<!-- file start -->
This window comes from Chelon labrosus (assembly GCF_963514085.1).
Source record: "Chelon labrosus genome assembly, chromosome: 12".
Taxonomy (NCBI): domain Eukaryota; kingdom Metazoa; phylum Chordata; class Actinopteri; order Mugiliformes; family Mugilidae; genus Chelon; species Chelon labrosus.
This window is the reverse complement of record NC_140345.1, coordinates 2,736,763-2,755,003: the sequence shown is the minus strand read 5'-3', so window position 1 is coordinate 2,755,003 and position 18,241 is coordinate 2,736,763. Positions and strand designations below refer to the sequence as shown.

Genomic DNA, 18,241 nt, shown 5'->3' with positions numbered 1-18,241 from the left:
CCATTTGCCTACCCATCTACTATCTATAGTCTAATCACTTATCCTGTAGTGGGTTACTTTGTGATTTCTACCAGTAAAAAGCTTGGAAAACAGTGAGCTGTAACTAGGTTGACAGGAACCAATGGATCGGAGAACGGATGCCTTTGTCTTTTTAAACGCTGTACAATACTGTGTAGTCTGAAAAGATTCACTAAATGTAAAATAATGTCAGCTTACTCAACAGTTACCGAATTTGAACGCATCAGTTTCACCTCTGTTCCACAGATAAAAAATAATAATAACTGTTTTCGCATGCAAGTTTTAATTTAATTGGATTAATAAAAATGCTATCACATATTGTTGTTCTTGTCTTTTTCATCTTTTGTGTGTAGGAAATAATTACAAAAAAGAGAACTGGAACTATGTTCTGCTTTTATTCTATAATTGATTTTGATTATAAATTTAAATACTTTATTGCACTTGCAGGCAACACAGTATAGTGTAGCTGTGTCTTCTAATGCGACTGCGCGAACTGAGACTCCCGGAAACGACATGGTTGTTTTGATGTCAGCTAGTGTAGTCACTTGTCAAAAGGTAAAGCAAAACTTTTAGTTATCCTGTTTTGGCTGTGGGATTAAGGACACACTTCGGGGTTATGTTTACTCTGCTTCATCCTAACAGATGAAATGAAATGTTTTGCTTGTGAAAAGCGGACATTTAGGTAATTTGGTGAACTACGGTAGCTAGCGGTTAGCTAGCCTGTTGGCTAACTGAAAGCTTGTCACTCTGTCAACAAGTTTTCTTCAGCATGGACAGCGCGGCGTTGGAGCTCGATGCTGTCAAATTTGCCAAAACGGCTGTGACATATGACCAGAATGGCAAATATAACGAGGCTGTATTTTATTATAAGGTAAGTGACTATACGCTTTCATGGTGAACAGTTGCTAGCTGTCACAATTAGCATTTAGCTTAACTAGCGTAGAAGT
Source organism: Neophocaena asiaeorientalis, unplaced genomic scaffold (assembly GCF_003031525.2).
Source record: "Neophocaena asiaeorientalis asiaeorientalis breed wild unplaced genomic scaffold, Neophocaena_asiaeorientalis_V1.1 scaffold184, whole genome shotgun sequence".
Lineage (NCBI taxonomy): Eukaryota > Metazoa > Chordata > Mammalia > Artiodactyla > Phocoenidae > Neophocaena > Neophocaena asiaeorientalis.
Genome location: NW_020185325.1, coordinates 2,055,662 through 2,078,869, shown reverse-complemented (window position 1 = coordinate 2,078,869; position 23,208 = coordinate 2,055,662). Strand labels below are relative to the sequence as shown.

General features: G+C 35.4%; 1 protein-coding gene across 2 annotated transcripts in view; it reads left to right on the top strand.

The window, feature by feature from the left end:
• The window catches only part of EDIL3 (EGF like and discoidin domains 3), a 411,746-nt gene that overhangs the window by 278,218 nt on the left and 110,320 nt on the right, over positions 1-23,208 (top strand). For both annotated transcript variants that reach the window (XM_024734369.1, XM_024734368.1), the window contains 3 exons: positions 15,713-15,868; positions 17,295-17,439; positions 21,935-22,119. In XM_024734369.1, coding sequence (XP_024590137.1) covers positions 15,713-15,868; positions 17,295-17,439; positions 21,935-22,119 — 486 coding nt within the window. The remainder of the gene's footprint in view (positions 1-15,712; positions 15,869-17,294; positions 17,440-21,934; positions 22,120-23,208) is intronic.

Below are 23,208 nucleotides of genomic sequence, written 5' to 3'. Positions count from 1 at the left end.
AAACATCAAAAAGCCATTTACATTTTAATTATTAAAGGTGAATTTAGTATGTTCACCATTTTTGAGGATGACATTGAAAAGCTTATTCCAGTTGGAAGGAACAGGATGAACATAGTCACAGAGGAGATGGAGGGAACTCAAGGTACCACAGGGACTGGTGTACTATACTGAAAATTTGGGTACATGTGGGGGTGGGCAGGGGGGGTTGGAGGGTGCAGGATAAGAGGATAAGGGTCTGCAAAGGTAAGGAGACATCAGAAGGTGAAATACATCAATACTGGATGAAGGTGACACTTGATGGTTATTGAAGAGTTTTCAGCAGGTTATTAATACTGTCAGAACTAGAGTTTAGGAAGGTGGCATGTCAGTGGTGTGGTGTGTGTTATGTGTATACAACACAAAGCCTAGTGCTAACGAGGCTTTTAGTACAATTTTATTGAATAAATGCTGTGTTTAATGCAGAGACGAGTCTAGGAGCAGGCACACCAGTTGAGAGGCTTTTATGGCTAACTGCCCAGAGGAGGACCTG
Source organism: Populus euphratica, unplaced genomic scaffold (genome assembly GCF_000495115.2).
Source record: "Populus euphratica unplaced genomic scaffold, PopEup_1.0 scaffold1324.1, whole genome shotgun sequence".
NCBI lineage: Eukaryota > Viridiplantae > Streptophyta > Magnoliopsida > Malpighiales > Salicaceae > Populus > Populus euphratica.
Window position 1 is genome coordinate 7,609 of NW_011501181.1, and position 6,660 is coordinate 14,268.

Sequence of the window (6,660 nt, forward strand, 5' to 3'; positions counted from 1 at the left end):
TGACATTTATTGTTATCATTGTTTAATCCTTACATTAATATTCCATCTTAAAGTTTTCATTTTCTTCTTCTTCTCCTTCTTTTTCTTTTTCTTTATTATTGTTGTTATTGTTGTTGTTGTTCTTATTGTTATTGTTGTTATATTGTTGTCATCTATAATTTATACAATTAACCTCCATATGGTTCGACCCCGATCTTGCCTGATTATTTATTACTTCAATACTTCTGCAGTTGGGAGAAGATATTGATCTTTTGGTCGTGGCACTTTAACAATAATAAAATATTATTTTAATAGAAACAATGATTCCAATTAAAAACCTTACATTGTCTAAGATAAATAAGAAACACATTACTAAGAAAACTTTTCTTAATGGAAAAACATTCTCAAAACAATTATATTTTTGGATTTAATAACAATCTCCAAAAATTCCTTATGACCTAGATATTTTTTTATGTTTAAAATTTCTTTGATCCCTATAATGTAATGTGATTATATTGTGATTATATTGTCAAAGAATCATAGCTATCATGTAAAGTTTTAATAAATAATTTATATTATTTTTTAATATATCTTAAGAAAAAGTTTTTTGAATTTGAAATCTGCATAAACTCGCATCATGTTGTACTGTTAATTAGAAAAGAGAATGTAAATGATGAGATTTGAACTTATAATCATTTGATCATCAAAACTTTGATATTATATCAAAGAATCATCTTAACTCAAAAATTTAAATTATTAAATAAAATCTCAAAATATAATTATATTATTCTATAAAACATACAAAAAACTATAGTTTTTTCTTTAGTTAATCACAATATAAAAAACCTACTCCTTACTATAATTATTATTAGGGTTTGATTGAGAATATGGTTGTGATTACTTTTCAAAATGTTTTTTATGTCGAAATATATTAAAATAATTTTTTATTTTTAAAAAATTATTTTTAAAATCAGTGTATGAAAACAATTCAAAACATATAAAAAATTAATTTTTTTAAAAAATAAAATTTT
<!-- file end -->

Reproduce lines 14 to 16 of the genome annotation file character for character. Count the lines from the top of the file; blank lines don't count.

Below are 23,208 nucleotides of genomic sequence, written 5' to 3'. Positions count from 1 at the left end.
AAACATCAAAAAGCCATTTACATTTTAATTATTAAAGGTGAATTTAGTATGTTCACCATTTTTGAGGATGACATTGAAAAGCTTATTCCAGTTGGAAGGAACAGGATGAACATAGTCACAGAGGAGATGGAGGGAACTCAAGGTACCACAGGGACTGGTGTACTATACTGAAAATTTGGGTACATGTGGGGGTGGGCAGGGGGGGTTGGAGGGTGCAGGATAAGAGGATAAGGGTCTGCAAAGGTAAGGAGACATCAGAAGGTGAAATACATCAATACTGGATGAAGGTGACACTTGATGGTTATTGAAGAGTTTTCAGCAGGTTATTAATACTGTCAGAACTAGAGTTTAGGAAGGTGGCATGTCAGTGGTGTGGTGTGTGTTATGTGTATACAACACAAAGCCTAGTGCTAACGAGGCTTTTAGTACAATTTTATTGAATAAATGCTGTGTTTAATGCAGAGACGAGTCTAGGAGCAGGCACACCAGTTGAGAGGCTTTTATGGCTAACTGCCCAGAGGAGGACCTG
Source organism: Populus euphratica, unplaced genomic scaffold (genome assembly GCF_000495115.2).